Definition from Oxford Languages

Let’s break this down. The United States government is heavily centralized, to the end that Washington is the be-all and end-all of the government itself. Representatives are elected from their states, of course, but all paths eventually lead to DC. It is exceptionally difficult to get a law passed in one state that is considered unlawful in others (look at the effort to legalize marijuana as an example), and federal law triumphs over all local and state laws.

And if you think the United States isn’t an elected dictatorship … a dictatorship is really nothing more than a form of government “characterized by a single leader or group of leaders with little or no toleration for political pluralism or independent programs or media”. Let’s think about the United States for a moment in this context: we have a single leader who has definitively demonstrated his lack of tolerance for any kind of political pluralism and independent media. From phrases such as “fake news” to the glorious “Fox isn’t working for us anymore!“, the president of the United States has never appeared more dictatorial.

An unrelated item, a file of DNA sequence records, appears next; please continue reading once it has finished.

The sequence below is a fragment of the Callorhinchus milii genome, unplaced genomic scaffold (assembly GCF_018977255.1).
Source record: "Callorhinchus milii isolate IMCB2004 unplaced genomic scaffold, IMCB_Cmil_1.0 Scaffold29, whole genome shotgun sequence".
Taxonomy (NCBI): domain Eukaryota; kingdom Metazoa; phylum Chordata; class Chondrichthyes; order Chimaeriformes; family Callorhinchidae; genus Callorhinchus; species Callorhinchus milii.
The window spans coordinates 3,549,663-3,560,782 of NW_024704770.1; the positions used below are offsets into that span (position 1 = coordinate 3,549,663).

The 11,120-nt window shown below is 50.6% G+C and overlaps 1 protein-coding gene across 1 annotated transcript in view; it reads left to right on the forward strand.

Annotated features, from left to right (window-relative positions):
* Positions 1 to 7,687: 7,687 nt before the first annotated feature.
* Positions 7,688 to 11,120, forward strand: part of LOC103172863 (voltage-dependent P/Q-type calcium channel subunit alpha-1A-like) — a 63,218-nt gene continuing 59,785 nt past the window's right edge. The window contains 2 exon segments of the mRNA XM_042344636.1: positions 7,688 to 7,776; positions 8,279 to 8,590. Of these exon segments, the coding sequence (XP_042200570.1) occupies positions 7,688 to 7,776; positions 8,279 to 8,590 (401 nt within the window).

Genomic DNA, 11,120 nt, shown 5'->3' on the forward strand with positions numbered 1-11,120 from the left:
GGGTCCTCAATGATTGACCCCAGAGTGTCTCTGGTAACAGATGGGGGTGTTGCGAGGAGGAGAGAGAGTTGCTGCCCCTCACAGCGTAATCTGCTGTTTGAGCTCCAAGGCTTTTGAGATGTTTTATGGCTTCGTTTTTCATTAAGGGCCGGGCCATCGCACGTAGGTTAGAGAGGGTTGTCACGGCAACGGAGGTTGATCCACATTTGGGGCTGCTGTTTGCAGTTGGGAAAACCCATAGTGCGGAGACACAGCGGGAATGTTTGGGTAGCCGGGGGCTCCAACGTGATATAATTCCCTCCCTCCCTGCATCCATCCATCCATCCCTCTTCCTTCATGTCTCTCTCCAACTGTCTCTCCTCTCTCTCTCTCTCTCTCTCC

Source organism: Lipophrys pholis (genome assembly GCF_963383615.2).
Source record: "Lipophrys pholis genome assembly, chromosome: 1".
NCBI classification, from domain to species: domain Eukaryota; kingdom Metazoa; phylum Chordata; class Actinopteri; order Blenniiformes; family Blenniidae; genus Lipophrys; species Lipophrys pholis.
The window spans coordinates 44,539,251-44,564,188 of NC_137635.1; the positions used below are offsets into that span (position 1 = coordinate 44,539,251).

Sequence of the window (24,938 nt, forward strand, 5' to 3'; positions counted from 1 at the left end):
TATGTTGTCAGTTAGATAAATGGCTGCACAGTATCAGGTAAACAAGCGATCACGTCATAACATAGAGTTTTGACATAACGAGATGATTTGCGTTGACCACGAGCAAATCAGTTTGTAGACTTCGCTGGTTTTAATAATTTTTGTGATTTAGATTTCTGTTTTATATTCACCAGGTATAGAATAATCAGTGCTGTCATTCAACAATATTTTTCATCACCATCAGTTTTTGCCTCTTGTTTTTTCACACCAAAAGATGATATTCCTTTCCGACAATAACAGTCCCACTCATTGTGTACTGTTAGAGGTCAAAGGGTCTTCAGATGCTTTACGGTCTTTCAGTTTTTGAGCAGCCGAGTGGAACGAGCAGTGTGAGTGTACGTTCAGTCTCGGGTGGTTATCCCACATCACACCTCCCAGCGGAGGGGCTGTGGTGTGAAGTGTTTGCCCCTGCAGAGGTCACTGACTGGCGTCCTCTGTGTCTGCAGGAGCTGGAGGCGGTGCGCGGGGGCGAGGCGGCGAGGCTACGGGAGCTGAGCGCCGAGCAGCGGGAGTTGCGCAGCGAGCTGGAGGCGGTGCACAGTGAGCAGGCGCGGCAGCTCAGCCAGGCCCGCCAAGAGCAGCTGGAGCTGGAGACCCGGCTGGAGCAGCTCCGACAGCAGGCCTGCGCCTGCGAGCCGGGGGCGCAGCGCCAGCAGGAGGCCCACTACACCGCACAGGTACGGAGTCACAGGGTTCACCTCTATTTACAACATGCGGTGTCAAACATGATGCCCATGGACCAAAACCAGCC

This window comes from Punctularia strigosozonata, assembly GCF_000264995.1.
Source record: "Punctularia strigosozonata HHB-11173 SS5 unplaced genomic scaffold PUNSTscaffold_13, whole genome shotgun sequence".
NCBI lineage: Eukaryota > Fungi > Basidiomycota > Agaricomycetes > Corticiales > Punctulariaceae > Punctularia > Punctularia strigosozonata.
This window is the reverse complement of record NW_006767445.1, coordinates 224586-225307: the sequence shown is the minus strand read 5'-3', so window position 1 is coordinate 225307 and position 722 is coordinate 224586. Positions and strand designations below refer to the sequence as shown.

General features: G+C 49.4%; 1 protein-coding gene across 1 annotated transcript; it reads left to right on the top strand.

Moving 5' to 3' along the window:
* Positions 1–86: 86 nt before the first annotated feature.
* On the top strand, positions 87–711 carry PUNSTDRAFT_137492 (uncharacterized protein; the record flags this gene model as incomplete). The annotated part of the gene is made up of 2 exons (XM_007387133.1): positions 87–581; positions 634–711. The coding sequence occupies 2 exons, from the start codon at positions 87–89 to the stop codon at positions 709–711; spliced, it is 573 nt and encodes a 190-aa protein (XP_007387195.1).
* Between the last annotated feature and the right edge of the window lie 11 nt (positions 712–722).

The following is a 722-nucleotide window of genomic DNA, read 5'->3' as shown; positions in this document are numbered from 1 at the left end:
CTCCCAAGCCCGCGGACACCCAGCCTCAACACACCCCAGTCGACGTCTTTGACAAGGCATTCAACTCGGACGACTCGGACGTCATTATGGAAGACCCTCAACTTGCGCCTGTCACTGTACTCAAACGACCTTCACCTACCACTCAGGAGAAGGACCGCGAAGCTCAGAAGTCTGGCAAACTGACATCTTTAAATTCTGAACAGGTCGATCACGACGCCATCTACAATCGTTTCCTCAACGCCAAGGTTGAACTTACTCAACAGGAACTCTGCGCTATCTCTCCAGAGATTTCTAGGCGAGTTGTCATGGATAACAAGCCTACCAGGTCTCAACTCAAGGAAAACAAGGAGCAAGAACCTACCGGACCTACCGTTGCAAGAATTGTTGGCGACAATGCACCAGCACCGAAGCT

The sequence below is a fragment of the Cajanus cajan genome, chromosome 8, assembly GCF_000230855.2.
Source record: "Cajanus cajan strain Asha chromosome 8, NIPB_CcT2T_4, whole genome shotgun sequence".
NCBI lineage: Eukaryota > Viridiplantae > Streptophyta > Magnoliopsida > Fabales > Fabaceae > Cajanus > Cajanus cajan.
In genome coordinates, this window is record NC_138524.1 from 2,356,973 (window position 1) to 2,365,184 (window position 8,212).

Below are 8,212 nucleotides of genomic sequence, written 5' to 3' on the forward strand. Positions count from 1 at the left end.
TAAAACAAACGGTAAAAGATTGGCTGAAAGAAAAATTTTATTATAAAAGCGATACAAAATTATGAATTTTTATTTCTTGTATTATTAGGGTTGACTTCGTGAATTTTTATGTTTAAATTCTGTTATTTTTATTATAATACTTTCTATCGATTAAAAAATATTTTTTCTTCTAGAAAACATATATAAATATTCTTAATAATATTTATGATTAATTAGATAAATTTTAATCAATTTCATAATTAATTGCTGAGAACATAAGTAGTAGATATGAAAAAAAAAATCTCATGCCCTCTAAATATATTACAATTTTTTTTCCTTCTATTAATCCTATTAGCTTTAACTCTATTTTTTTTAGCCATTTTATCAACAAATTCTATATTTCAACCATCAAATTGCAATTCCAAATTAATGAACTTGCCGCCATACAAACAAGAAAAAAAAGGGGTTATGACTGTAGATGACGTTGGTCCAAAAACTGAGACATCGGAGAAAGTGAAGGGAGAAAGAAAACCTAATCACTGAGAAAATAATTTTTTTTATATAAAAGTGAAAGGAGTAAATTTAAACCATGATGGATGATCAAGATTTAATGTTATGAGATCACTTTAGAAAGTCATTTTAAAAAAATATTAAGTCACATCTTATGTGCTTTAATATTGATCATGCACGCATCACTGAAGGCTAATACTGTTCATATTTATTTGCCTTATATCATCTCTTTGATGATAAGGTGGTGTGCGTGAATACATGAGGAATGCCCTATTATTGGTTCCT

And he requires – demands – complete subservience. Look at the violence instigated by the George Floyd protests, in which unarmed protestors have been viciously attacked by heavily militarized police, beaten, bruised and bloodied and left in the streets. Ask yourself, is a government in which police brutality is not only tolerated but outright taught not a totalitarian regime?